If we can get this generation talking about these two questions, one of two things will happen. We will find they don’t yet know Jesus and have the opportunity to lead them to Him or we will hear a person’s testimony and then their dreams of what Jesus created them to be. If they know what God saved them for it is up to you to be the gift of God put in their lives to “prepare them for works of service” (Ephesians 4:11-12), or if they don’t know the answer to that question you can move them to three circles.

Three Circles: Ephesians 2:10 says “For we are God’s workmanship, created in Christ Jesus to do good works that God prepared in advance for us to do”. In other words, God created everyone for a reason. In other words, there was something that needed to be done so God created people to do those very things. In order to help people discover what those things might be, draw three circles like an Olympic flag with two circles on top and one on the bottom all overlapping with a spot in the middle of all three. Now ask the three questions.

  1. What’s your passion? What thrills you?
  2. What’s your pain? What kills you?
  3. What’s your proficiency? What fills you?

Again, people like to talk about themselves and as they do a picture will emerge that in time can become a direction for the trajectory of their lives. As you fill in those three circles, it’s been my experience that a light can come on and a focus can be birthed. You might be surprised at the number of young people who can answer those questions but have never connected the dots to create the picture of their purpose. This generation is a treasure hunt waiting for you to grab a shovel and help them uncover why God created them! A bulletin announcement stating the needs of a ministry pales in comparison to what can happen when the right questions are asked and we listen to the hearts of our young people.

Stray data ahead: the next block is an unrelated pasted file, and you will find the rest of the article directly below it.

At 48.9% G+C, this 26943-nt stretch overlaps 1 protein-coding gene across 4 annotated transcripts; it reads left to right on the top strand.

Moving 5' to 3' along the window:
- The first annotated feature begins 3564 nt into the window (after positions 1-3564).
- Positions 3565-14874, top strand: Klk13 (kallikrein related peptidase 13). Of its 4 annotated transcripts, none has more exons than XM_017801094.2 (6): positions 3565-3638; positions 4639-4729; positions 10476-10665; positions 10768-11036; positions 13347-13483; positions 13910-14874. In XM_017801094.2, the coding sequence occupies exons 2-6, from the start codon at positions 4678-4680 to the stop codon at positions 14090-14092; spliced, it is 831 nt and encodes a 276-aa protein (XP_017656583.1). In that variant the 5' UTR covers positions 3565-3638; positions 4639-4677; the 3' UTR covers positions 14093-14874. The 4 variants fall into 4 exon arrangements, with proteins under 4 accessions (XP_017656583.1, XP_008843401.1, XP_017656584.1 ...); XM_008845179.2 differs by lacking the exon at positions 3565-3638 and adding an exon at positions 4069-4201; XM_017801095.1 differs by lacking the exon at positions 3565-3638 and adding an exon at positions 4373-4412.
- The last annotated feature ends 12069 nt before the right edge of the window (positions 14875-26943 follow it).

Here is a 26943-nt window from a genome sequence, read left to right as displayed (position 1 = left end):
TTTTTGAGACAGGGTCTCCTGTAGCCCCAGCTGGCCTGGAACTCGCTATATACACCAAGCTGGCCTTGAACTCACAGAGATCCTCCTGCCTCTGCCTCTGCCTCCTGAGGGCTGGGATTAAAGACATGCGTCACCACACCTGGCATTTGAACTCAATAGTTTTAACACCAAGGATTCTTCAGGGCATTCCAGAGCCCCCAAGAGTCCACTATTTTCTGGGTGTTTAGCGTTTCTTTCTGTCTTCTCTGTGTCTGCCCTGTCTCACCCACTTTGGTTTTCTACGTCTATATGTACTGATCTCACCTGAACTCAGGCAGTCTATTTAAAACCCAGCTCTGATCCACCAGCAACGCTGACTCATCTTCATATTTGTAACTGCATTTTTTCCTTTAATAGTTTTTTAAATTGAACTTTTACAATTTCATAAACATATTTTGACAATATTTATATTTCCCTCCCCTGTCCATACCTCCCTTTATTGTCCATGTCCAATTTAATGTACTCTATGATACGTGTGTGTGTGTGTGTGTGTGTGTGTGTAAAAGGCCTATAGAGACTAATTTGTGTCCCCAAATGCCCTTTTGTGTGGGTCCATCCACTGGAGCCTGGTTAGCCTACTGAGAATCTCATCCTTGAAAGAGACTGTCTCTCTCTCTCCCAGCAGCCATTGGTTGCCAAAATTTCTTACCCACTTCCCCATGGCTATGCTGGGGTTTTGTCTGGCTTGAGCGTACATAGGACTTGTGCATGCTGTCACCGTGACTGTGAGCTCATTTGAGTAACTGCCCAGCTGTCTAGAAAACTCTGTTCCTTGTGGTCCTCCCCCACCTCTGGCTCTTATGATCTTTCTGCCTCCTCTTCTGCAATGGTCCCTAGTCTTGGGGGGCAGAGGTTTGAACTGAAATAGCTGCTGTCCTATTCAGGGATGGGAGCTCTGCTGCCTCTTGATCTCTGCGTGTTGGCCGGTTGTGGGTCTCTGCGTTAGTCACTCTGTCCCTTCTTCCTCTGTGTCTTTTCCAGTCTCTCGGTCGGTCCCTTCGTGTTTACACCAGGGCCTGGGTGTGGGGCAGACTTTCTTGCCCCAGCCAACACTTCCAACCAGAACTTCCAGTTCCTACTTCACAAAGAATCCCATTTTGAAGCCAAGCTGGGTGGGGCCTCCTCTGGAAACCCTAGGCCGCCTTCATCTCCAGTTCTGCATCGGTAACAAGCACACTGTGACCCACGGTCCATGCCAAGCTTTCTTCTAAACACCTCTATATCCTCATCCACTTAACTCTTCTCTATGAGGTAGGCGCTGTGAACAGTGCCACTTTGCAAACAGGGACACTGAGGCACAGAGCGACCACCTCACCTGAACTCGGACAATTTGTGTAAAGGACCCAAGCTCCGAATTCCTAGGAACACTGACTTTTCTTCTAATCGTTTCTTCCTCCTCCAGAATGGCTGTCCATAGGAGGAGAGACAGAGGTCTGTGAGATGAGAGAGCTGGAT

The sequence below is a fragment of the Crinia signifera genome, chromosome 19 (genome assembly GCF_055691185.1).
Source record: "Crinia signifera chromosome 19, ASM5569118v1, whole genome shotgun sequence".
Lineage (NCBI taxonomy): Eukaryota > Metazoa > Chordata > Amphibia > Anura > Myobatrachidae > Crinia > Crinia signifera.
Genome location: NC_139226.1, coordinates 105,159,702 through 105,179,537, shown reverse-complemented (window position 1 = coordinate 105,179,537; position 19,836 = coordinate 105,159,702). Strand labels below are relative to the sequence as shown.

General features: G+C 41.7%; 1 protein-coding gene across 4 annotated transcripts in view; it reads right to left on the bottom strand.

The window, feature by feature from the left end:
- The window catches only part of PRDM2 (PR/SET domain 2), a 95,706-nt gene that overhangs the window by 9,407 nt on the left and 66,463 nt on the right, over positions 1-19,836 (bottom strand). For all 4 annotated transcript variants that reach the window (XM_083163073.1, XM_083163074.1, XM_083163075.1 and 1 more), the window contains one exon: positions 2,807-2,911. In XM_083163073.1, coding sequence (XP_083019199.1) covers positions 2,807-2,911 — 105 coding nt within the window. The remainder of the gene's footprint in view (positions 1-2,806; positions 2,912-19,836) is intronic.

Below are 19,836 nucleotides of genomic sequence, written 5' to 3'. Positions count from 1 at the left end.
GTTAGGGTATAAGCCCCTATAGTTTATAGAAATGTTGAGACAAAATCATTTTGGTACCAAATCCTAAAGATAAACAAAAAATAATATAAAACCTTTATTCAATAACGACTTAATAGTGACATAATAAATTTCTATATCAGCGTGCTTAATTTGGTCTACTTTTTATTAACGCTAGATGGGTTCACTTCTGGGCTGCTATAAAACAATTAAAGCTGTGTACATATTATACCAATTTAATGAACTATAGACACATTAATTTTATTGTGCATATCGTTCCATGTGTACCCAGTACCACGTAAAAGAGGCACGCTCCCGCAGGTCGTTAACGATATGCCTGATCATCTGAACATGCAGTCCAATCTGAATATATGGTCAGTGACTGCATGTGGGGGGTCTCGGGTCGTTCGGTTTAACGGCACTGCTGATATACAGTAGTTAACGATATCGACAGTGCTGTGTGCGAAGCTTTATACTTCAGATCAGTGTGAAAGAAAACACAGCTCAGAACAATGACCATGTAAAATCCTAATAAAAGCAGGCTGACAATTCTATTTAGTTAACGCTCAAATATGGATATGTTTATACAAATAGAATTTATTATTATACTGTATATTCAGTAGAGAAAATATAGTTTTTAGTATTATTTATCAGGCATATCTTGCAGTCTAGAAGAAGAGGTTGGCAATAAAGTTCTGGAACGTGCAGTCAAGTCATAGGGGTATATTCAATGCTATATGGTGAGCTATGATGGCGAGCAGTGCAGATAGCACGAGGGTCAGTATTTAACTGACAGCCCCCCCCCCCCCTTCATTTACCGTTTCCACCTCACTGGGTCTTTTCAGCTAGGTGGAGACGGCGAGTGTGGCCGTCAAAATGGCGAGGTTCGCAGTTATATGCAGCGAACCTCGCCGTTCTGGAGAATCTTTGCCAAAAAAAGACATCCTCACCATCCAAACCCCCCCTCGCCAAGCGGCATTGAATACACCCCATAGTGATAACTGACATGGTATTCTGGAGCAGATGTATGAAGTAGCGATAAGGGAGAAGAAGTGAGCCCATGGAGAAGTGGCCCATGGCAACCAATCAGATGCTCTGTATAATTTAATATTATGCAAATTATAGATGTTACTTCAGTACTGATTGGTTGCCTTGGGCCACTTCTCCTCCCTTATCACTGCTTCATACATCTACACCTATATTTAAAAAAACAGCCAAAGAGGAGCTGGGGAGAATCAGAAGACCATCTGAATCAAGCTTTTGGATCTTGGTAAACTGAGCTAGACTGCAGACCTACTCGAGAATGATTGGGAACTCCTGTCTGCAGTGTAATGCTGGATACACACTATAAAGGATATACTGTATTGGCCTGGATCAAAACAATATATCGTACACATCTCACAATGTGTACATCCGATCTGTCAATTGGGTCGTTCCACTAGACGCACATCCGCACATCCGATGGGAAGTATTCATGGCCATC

By using this simple 1,2,3 process you will get to know the people God has sent as laborers into the fields of your community. By helping them discover who God made them to be and then releasing them to serve well you will see the gaps begin to fill with people who believe they were created to serve with their gifts for such a time as this.

Last thought. Try to name five sermons, lectures, talks, etc. that have changed your life. Most people can’t. Words like food add up over time and are good for us to consume but it’s hard to name what we ate for lunch a week ago that changed us today. Now, name five people that have changed your life. Everyone can! What does this mean? It means it was never the subject at school that changed our lives, it was the teacher. It was never the lessons of our parents, it was the relationship with them that formed our hearts. It was never the pastor’s sermons as much as it was the pastor who cared for us and we knew it. Look at this generation and engage them in their pursuit of purpose and in time you will be placed on the list of the “five people who changed my life”.

For more on this topic, grab a free copy of my e-book, “From Recruiting to Releasing” by Jim Wiegand by clicking this link:


Or, if I can help you further, send me an email at This email address is being protected from spambots. You need JavaScript enabled to view it. and we can continue the conversation.

It’s as easy as one, two, three.

Jim Wiegand is a husband, father, grandfather and serves as the Lead Pastor of Freedom Center Church in Fenton Michigan for the past 26 years. He has authored four books and is a frequent conference speaker, podcast guest, and blog writer. You can connect with Jim at This email address is being protected from spambots. You need JavaScript enabled to view it..